When light from the light source contacts the alignment marks 5410 and 5420, the light is scattered as depicted in FIG. 54. As depicted in FIG. 54, light reflected back to light source along incident light beam 5430 and incident light beam 5435 would be the zero order. First order light is reflected off the diffraction gratings along an angle that differs from the angle of incidence. As depicted in FIG. 54, light rays 5440 represent light produced along the +1 order of incident light beam 5430. Light rays 5450 represent the +1 order of incident light beam 5440. −1 order beams are not depicted. While the +1 orders are depicted, it should be understood that other orders of light (e.g., N order, where n is greater than zero) may be used.

Light that is reflected off of the alignment marks 5410 and 5420 is directed by beam splitters 5492 and 5494 into fiber optic cables 5476 and 5478, respectively. The fiber optic cables 5476 and 5478 carry the light, from the imprint system to optical elements 5472 and 5474. Optical elements 5472 and 5474 are configured to diffract light at different angles based on the wavelength of light. Optical elements 5472 and 5474 may be, for example, a diffraction grating (e.g., as part of a spectrophotometer) or a prism. Alternatively, optical elements 5472 and 5474 may be a lens that exhibits chromatic aberrations.

Beam splitters 5492 and 5494 will allow a portion of the reflected light to pass through the beam splitter. The portion of the light that passes through the beam splitters 5492 and 5494 is analyzed using light detectors 5462 and 5464. Light detectors 5462 and 5464 are used to determine the total intensity of all light passing through beam splitters 5492 and 5494. Data concerning the total intensity of light may be used to determine the alignment of the template and substrate alignment marks 5410 and 5420. In an embodiment, the alignment is determined as an average of the error measurements determined by the spectrophotometric analysis of the n order (e.g. +1 order) reflected light and the light intensity measurements.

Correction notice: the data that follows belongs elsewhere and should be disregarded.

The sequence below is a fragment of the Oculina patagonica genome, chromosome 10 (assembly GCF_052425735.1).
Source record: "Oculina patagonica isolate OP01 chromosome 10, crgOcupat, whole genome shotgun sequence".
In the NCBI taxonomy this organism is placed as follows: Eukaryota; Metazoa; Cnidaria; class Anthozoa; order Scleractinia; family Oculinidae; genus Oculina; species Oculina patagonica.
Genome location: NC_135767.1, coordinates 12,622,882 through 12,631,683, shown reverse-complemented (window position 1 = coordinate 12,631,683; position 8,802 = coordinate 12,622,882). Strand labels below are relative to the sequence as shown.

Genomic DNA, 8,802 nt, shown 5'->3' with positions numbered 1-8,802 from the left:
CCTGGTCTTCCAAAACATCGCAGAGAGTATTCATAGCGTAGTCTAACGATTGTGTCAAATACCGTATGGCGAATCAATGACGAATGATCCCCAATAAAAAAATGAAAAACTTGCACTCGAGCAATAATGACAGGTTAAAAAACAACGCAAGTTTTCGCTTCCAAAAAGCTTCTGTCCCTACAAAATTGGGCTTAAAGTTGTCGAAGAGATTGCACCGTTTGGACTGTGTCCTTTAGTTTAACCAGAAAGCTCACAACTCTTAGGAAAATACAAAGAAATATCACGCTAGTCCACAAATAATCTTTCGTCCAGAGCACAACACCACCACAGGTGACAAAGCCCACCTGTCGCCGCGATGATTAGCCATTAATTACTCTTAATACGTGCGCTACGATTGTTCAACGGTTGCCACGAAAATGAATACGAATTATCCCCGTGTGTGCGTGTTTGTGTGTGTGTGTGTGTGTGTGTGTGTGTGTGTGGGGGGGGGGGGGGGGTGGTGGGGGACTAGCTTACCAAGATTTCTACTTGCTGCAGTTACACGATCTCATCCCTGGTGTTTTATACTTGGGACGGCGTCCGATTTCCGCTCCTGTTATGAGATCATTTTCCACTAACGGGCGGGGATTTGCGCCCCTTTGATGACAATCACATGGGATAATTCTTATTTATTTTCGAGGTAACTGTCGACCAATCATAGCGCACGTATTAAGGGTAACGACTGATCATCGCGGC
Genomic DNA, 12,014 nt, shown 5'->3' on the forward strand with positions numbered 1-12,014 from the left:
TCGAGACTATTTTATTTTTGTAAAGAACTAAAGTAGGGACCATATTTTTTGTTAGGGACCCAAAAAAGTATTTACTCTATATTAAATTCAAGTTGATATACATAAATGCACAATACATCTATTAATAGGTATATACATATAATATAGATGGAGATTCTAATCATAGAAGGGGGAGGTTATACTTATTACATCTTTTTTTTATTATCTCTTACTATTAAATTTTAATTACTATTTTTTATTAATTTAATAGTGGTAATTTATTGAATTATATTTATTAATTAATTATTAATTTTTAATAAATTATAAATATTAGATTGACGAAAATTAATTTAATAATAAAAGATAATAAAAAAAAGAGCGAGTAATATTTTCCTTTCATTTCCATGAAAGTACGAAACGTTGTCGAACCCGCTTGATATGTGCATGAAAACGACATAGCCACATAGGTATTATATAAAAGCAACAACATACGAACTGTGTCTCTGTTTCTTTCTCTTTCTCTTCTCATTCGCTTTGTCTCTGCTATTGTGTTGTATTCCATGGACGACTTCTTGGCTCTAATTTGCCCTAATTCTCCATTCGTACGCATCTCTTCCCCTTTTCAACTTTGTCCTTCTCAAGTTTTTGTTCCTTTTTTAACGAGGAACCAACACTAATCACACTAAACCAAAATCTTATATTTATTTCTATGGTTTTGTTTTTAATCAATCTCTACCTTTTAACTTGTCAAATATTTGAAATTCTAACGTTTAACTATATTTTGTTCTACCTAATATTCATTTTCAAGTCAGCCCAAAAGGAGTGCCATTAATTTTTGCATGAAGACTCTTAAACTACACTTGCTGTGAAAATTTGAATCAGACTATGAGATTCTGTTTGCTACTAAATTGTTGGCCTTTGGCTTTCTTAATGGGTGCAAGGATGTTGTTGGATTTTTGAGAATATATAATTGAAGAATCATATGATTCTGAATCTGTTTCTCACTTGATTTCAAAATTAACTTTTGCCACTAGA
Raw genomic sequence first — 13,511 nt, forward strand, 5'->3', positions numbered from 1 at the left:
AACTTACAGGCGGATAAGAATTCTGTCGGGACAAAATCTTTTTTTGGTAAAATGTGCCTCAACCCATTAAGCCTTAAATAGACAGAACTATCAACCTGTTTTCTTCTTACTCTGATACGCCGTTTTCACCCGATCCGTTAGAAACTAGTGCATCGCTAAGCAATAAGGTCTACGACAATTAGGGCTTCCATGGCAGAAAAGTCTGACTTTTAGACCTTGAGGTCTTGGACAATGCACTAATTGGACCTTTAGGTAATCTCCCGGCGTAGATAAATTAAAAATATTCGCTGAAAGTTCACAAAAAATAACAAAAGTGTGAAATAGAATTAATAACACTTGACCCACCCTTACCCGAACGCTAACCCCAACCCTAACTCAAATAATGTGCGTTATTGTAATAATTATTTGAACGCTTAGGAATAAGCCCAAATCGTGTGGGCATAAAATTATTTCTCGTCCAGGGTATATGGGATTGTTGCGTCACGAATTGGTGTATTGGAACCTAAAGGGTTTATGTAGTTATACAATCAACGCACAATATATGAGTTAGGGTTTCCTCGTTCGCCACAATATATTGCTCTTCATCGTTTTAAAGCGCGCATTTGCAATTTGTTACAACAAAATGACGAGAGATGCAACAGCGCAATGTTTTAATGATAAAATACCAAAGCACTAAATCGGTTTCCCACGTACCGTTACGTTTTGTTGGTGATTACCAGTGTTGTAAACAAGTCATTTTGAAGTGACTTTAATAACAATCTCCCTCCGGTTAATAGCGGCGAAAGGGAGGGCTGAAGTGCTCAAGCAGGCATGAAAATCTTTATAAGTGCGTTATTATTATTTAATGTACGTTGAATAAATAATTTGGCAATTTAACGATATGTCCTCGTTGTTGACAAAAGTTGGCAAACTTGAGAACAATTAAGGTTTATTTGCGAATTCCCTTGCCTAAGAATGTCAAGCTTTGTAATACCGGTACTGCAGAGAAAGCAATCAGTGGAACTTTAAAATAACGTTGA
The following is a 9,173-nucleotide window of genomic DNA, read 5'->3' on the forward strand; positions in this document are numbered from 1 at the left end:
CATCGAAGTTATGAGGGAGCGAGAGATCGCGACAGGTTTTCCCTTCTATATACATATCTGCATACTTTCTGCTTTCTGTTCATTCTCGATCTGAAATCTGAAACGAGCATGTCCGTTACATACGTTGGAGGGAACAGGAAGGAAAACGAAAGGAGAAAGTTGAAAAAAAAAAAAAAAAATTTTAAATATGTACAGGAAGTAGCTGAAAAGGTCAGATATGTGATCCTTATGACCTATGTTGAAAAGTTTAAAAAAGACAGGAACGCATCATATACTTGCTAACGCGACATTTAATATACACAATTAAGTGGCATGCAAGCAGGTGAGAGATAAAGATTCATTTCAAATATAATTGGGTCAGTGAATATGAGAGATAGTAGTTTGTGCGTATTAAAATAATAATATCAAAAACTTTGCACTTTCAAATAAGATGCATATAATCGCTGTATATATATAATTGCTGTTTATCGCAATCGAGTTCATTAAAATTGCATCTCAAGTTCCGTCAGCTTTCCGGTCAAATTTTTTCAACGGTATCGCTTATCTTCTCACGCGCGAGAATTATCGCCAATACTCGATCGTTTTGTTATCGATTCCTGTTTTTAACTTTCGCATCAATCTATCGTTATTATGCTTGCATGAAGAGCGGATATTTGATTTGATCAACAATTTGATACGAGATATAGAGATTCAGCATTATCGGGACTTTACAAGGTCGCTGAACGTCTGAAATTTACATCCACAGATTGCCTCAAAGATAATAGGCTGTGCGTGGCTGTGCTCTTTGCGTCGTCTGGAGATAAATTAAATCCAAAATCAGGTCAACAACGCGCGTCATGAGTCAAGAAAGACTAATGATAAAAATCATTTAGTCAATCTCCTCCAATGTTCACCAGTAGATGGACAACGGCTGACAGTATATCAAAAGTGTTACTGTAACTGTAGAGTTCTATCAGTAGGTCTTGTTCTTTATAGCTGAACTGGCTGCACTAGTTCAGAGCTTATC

It should be understood that any of the above described embodiments may be combined for different configurations. Furthermore, it should be understood that the light properties used to determine the alignment of the template and substrate marks include intensity of light and polarization of light.

Liquid Dispensing Patterns

In all embodiments of an imprint lithography process, a liquid is dispensed onto a substrate. While the following description is directed to dispensing liquids on substrate, it should be understood that the same liquid dispensing techniques are also used when dispensing liquids onto a template. Liquid dispensing is a carefully controlled process. In general, liquid dispensing is controlled such that a predetermined amount of liquid is dispensed in the proper location on the substrate. Additionally, the volume of liquid is also controlled. The combination of the proper volume of liquid and the proper location of the liquid is controlled by using the liquid dispensing systems described herein. Step and repeat processes, in particular, use a combination of liquid volume control and liquid placement to confine patterning to a specified field.